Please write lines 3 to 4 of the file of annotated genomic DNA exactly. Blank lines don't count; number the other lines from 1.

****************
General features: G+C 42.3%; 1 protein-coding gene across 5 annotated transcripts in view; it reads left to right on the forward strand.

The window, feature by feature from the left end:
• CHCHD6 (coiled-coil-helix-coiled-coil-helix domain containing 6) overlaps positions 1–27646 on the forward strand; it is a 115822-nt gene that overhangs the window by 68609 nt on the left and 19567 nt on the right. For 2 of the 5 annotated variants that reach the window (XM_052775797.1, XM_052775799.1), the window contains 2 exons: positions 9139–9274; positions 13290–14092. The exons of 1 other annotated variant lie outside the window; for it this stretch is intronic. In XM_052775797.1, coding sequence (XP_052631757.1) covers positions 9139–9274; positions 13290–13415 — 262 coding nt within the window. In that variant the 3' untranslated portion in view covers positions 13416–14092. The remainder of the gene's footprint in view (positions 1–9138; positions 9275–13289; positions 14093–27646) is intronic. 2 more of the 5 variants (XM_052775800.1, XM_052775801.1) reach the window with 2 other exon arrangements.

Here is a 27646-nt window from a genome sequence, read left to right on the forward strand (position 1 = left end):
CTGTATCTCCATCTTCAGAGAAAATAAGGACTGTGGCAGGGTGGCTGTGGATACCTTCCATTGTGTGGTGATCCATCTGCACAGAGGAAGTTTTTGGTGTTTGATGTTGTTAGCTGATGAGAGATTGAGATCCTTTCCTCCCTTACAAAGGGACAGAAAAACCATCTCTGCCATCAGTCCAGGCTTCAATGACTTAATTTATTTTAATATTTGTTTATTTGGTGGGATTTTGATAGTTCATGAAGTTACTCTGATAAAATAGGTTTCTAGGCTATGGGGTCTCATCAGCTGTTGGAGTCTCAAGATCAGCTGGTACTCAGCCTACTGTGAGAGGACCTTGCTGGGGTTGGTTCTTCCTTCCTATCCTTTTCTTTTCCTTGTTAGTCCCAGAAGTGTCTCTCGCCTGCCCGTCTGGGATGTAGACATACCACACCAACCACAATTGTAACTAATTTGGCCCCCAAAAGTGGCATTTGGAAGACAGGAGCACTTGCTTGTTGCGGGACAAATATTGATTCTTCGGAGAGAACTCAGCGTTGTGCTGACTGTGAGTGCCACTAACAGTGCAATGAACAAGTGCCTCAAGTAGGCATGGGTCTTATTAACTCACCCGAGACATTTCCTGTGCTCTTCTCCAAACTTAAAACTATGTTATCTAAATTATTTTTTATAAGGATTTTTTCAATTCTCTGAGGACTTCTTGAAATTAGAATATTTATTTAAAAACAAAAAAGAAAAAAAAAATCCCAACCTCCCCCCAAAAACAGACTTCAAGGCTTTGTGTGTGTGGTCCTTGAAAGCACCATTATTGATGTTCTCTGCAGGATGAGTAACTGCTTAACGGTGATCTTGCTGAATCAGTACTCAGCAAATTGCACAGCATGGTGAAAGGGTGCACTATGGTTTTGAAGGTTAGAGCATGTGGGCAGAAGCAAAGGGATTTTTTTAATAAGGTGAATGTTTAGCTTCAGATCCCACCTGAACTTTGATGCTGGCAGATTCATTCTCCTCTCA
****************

• CHCHD6 (coiled-coil-helix-coiled-coil-helix domain containing 6) overlaps positions 1–27646 on the forward strand; it is a 115822-nt gene that overhangs the window by 68609 nt on the left and 19567 nt on the right. For 2 of the 5 annotated variants that reach the window (XM_052775797.1, XM_052775799.1), the window contains 2 exons: positions 9139–9274; positions 13290–14092. The exons of 1 other annotated variant lie outside the window; for it this stretch is intronic. In XM_052775797.1, coding sequence (XP_052631757.1) covers positions 9139–9274; positions 13290–13415 — 262 coding nt within the window. In that variant the 3' untranslated portion in view covers positions 13416–14092. The remainder of the gene's footprint in view (positions 1–9138; positions 9275–13289; positions 14093–27646) is intronic. 2 more of the 5 variants (XM_052775800.1, XM_052775801.1) reach the window with 2 other exon arrangements.

Here is a 27646-nt window from a genome sequence, read left to right on the forward strand (position 1 = left end):